Strawberry Jam

Making homemade strawberry jam is a gift that gives in two ways - it's rewarding to you, the cook, and it's super rewarding for the friend you give it to. It may sound overwhelming, but it's a fun project that is not overly difficult. Give it a try!

Now Let’s Get Cooking

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Strawberry Jam

  • Prep Time: 30 m
  • Cook Time: 15 m
  • Canning Time: 20 m
  • Total Time: 1 h 5 m
  • Servings:
    24
    Makes 6 - 8 ounce jars

Ingredients

  • 6 8-ounce jam jars
  • 5 cups strawberries 3 pounds, hulled and coarsely chopped
  • ¼ cup fresh lemon juice
  • 3 tablespoons pectin
  • cups sugar

Instructions

  1. Start by preparing your jam jars. You can do this in your dishwasher using the sterilize cycle or you can simmer the jars and lids in water on the stovetop for 15 minutes.
  2. Place 2 or 3 small plates in the freezer. You will use these later to test the gel point of the jam.
  3. Heat a large (6-quart) stockpot over low heat. Add the strawberries and lemon juice. Stir in the pectin until dissolved. Bring the mixture to a boil – a boil that is vigorous enough that it continues to boil even when stirred.
  4. Add the sugar all at once. The mixture may bubble up, but it will settle and the sugar will dissolve. Swirl the pot to dissolve the sugar but do not stir with a spoon. Turn up the heat and bring everything back to a strong boil. Once it is at a strong boil, continue to boil vigorously for 1 minute.
  5. Turn off the heat and skim away any foam that rises to the surface.
  6. Test to see if the jam has set by dropping a teaspoon of jam on one of the plates that have been in the freezer. If the jam has reached its gel point and you have added enough pectin, the jam will set up quickly on the plate. If it is a good consistency, proceed to the next step. If the jam is too runny, simply continue to boil it, checking every 5 minutes with a new plate.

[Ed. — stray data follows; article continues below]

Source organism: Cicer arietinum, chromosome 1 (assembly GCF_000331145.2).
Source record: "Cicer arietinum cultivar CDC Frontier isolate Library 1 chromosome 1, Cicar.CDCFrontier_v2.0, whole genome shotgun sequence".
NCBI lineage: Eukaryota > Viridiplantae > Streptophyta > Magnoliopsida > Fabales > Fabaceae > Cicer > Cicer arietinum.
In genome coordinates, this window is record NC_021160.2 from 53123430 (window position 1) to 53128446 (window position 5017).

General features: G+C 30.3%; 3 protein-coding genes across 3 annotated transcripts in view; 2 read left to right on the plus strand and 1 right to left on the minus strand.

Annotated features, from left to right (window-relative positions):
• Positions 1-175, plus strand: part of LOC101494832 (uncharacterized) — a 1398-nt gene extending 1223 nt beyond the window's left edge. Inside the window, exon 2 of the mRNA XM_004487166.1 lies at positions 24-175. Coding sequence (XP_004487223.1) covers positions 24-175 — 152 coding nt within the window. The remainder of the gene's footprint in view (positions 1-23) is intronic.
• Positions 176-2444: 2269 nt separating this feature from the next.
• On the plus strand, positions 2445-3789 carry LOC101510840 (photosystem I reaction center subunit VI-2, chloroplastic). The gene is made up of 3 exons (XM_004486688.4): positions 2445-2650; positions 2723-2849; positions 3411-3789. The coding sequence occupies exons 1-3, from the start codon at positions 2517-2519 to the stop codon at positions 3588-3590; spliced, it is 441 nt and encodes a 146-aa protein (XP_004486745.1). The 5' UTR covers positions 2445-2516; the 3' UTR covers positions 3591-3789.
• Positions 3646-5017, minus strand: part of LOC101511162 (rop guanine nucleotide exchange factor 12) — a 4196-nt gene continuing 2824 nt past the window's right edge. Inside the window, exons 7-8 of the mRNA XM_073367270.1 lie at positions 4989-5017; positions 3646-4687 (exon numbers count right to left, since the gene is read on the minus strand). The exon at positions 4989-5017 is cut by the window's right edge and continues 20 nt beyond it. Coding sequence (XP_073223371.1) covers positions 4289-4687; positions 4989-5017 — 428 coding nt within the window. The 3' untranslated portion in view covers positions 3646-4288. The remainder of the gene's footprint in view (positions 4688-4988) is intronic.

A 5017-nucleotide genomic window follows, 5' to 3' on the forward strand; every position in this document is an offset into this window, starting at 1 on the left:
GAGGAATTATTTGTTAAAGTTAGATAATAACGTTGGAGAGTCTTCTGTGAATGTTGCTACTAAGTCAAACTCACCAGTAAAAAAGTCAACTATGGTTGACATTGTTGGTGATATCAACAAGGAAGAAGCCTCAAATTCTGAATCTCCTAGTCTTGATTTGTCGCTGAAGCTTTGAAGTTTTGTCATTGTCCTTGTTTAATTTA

7. Using a wide funnel, fill the sterilized jars with hot jam, leaving ¼-inch of room at the top. Wipe any jam from the top and sides of the jars with a clean towel. Screw on the lids, but do not over-tighten.
  8. Preserve the jam for long storage by using the water bath canning method (see remaining instructions), or simply refrigerate the jars and eat within a few weeks.
  9. If you want to use the water bath caning method, bring a large 8- to 10-quart stockpot full of water to a rolling boil. Place a rack in the bottom of the stockpot.
  10. Submerge the filled jam jars in the simmering water and bring the water back to a boil for 15 minutes. Turn off the heat and let the jars stand in the water for 5 minutes.
  11. Remove the jars from the stockpot using tongs or a jar lifter. Check to see if the lids are tightly sealed. As the jam cools, the lids should pop inward – you might hear this as they cool. Store jams with inverted lids at room temperature until you open them. If the lids of any jars did not invert and are popped upward, store in the refrigerator and consume within a few weeks.
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Comments (4)Post a Reply

    1. Hi Mary Anne. Sugar does have a bigger role in jams than just sweetening. Sugar reacts with the pectin and acid to form the gel structure that makes up the jam. It also acts as a preservative, keeping the jam’s color longer and preventing the growth of mold. It’s important to use the right amount of sugar for a jam if you want it to turn out exactly as intended. On the other hand, if you’re willing to have a jam that is a little looser (I prefer looser jams myself), then you can reduce the sugar a little. It will take a little trial and error. The nice thing about jam is that if it doesn’t set the first time, you can boil it again with more sugar and give it a second chance.

  1. Love the simplicity of this jam. Can I ask you where you bought that apparatus for dicing your strawberries? That looks like a nifty appliance. Thanks.

    1. That is an electric mandolin that was part of Cook’s Essentials product line, available on QVC. I am not sure if it is still available though.

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